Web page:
Consumers' purchasing behaviour is increasingly influenced by businesses' ethical behaviour. As Christmas is a time of celebration and this goes hand in hand with consumption, it is a good moment to look into some of the products that are at risk of being produced by people in modern slavery.
Consumers' purchasing considerations
77 per cent of respondents in emerging markets said buying ethical brands was important or very important to them. In advanced markets this is 58 per cent. These are the findings from an analysis of Trajectory's Global Foresight Survey amongst 90,000 consumers, as reported by HSBC in 2016.
"Consumers around the world are saying loud and clear that a brand's social purpose is among the factors that influence purchase decisions. This behaviour is on the rise and it provides opportunities for meaningful impact in our communities, in addition to helping to grow share for brands."
-Amy Fenton, Global leader of public development and sustainability, Nielsen
Additional recent research carried out in the UK by YouGov, suggested an even stronger response by young consumers. It came to the conclusion that 28 per cent of 18- to 34-year-olds would shun any brand revealed not to treat its workers fairly.
Exploitation considerations regarding 3 Christmas favourites
Whether you are an ethical consumer or a responsible retailer, you might want to consider your buying behaviour regarding the following products:
Chocolate treats in advent calendars or nice chocolates to finish an indulging evening with festive food, Christmas is a time for chocolate.
Unfortunately, for many children working in the cocoa industry in the Ivory Coast, chocolate is not a treat. As our 2013 report Dark chocolate revealed, the US State Department estimated that at least 10,000-12,000 of children working in the cocoa industry in the Ivory Coast are victims of human trafficking and enslavement. A new estimate from Tulane University in 2015 is that this number has increased 10 per cent and now totals approximately 1.1 million children.
Since last year, several international chocolate companies have been hit with class action lawsuits regarding the use of forced child labour in the cocoa plantations the companies source from. CFO reported that these companies (Hershey, Mars and Nestlé) published public statements on how they eradicate slavery and human trafficking as required by the California Act on Transparency in Supply Chains. The complaints were filed by California residents, who alleged that the companies are guilty of false advertising for failing to disclose the use of child slavery on their packaging.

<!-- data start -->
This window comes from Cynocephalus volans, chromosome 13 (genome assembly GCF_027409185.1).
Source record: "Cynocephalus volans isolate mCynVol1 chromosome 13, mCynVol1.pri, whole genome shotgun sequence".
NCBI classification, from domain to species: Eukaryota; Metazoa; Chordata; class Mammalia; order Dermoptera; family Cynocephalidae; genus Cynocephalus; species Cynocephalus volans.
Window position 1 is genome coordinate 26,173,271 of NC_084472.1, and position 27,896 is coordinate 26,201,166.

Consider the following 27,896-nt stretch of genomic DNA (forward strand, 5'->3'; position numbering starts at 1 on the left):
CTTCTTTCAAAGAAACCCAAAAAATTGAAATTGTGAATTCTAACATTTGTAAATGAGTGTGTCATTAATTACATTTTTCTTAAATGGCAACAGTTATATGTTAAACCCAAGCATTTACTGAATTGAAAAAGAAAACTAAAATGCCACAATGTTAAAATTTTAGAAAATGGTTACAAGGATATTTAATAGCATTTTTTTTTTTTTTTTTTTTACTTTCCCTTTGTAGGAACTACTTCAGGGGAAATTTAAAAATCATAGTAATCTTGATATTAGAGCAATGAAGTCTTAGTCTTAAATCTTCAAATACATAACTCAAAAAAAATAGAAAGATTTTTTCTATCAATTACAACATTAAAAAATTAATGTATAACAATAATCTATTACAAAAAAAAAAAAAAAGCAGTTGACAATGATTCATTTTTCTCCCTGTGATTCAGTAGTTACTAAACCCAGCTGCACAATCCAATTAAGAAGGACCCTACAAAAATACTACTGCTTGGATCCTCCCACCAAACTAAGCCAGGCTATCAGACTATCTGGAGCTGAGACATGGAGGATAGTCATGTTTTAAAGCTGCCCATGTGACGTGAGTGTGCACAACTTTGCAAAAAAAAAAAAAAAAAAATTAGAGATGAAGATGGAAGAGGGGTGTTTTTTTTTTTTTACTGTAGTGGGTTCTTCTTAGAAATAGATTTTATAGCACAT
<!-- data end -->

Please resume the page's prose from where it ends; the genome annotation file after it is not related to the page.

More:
Many people will buy an electronic gadget for one of their beloved ones around Christmas time; a tablet, kitchen appliance or speaker.Many of these electronic products or their components come from Malaysia. The country hosts more than 5,000 international businesses from 40 countries.
According to research by Verité (2014), almost one in three of the 500 workers from 200 companies in their study sample in the Malaysian electronics industry were found to be in situations of forced labour. It reports that a total of 73 per cent of workers in the study exhibited forced labour characteristics of some kind, a finding which suggests that the risk of forced labour in the industry is extremely high.
Many people will enjoy a glass of wine with their family Christmas dinner or during a Christmas do. It is also a good present to say thank you to your host or to put in a Christmas hamper.
The 2016 investigative film "Bitter Grapes: Slavery in the Vineyards" by Danish filmmaker Tom Heinemann, exposes the working and living conditions of workers in South African wineries. As reported by Quartz, following airing of the film in Denmark in October, several Danish supermarkets removed the country's wines from shelves. Approximately 50% of wine produced in South Africa is exported, to a range of countries across the world with Denmark, Sweden and the UK as some of the top markets.